It's time for another dose of truth:

I remember having referred to Jacob Bronouski who wrote in his Science and Human Values the only moral dictum I know that makes sense: behave in such a way that what is true can be verified to be so. I added: nothing good comes of a lie or, indeed, believing and repeating known lies. I have been correctly admonished for quoting Bertolt Brecht too often. But, there are times when no other words will do.

A man who does not know the truth is just an idiot but a man who knows the truth and calls it a lie is a crook.

—Bertolt Brecht

George W. Bush is a crook who has very nearly destroyed this nation. His administration is destined to end like the radical, right wing regime that it is —in a flaming götterdämmerung.

Of the biggest updates this week: Bob Woodward charges that Bush ignored warnings about Iraq. Also —the real reason gasoline prices are going down:

White House ‘ignored’ Iraq warning

By Caroline Daniel in Washington

Published: September 29 2006 23:38 | Last updated: September 30 2006 01:09

The Bush administration was shaken on Friday by revelations from a new book by Bob Woodward, the veteran investigative reporter, which said Andrew Card, the former White House chief of staff, had twice tried to force the resignation of Donald Rumsfeld, defence secretary, over his handling of the Iraq war.

State of Denial by the Washington Post reporter who uncovered the Watergate scandal, paints a picture of an administration riven by personal rivalries, with Mr Rumsfeld at one point refusing to take calls from Condoleezza Rice, then national security adviser. It claims that even Laura Bush, President George W. Bush’s wife, had misgivings about the defence secretary.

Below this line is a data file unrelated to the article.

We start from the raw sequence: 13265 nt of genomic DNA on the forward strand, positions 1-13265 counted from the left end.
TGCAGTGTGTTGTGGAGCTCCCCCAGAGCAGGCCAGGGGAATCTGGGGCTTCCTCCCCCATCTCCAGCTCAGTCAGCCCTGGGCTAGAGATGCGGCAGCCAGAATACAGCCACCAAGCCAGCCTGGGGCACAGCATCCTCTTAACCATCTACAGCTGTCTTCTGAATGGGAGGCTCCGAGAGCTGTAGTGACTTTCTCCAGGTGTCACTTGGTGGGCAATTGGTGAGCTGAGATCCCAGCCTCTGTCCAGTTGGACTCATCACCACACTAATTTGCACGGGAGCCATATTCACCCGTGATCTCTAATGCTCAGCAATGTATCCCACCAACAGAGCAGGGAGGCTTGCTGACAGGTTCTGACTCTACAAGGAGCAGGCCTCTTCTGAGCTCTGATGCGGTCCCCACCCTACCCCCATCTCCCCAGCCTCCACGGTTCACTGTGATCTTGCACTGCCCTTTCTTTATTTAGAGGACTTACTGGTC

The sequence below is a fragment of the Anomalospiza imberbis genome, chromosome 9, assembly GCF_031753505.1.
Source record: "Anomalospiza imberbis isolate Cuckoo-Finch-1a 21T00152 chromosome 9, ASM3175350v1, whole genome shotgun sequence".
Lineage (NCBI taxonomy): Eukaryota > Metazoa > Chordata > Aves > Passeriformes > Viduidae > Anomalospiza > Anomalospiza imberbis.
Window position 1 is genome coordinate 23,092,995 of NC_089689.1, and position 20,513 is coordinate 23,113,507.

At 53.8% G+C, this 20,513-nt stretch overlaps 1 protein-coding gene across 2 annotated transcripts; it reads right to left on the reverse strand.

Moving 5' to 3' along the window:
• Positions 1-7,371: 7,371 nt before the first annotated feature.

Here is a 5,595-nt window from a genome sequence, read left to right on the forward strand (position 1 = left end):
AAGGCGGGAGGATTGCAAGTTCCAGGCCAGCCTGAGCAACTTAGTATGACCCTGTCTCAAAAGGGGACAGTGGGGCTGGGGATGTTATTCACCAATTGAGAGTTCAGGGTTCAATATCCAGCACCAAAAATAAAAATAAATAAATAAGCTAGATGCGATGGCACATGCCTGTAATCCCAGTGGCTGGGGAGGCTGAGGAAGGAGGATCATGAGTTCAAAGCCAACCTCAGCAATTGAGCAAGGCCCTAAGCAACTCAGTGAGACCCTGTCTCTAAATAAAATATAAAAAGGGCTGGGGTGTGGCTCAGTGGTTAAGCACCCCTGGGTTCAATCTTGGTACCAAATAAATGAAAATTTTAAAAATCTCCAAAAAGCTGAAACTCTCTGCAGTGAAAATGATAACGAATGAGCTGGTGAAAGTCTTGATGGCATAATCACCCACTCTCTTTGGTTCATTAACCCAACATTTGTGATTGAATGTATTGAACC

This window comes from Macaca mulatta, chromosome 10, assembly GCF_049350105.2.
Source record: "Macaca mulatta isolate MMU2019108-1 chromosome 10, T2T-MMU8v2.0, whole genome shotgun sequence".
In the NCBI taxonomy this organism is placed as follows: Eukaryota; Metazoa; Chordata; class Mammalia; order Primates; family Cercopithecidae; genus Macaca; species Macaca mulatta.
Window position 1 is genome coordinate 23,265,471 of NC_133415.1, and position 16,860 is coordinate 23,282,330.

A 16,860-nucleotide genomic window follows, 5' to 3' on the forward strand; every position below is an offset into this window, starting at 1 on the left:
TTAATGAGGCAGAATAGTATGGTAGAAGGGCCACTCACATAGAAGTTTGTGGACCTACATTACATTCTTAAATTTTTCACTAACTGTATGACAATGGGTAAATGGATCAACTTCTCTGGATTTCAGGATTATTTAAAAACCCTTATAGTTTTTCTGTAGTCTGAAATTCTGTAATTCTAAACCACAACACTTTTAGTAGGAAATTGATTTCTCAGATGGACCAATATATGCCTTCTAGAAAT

It also suggests Ms Rice “brushed off” a July 2001 briefing from the CIA director and former head of counterterrorism, about an imminent terrorist threat. That contrasts with claims from Ms Rice that the administration had in its first eight months been “at least as aggressive” as the Clinton administration.

Critics could use the account to question the White House’s credibility on its handling of the Iraq war and the “war on terror”. It comes at a time when Mr Bush has forcefully made the case that his actions since 9/11 have made the US safer....

The New York Times was the first to report on the book, an embarrassment to the Washington Post, which is due to publish extracts on Sunday. It is the second blow to the newspaper, which was also scooped on the outing of Deep Throat, Mr Woodward’s source during Watergate.

In a claim that could fuel conspiracy theories about the recent oil price decline – in an interview to be broadcast on CBS on Sunday – Mr Woodward described a conversation between Prince Bandar bin Sultan and Mr Bush in which the former Saudi ambassador said he could ease oil prices ahead of the elections.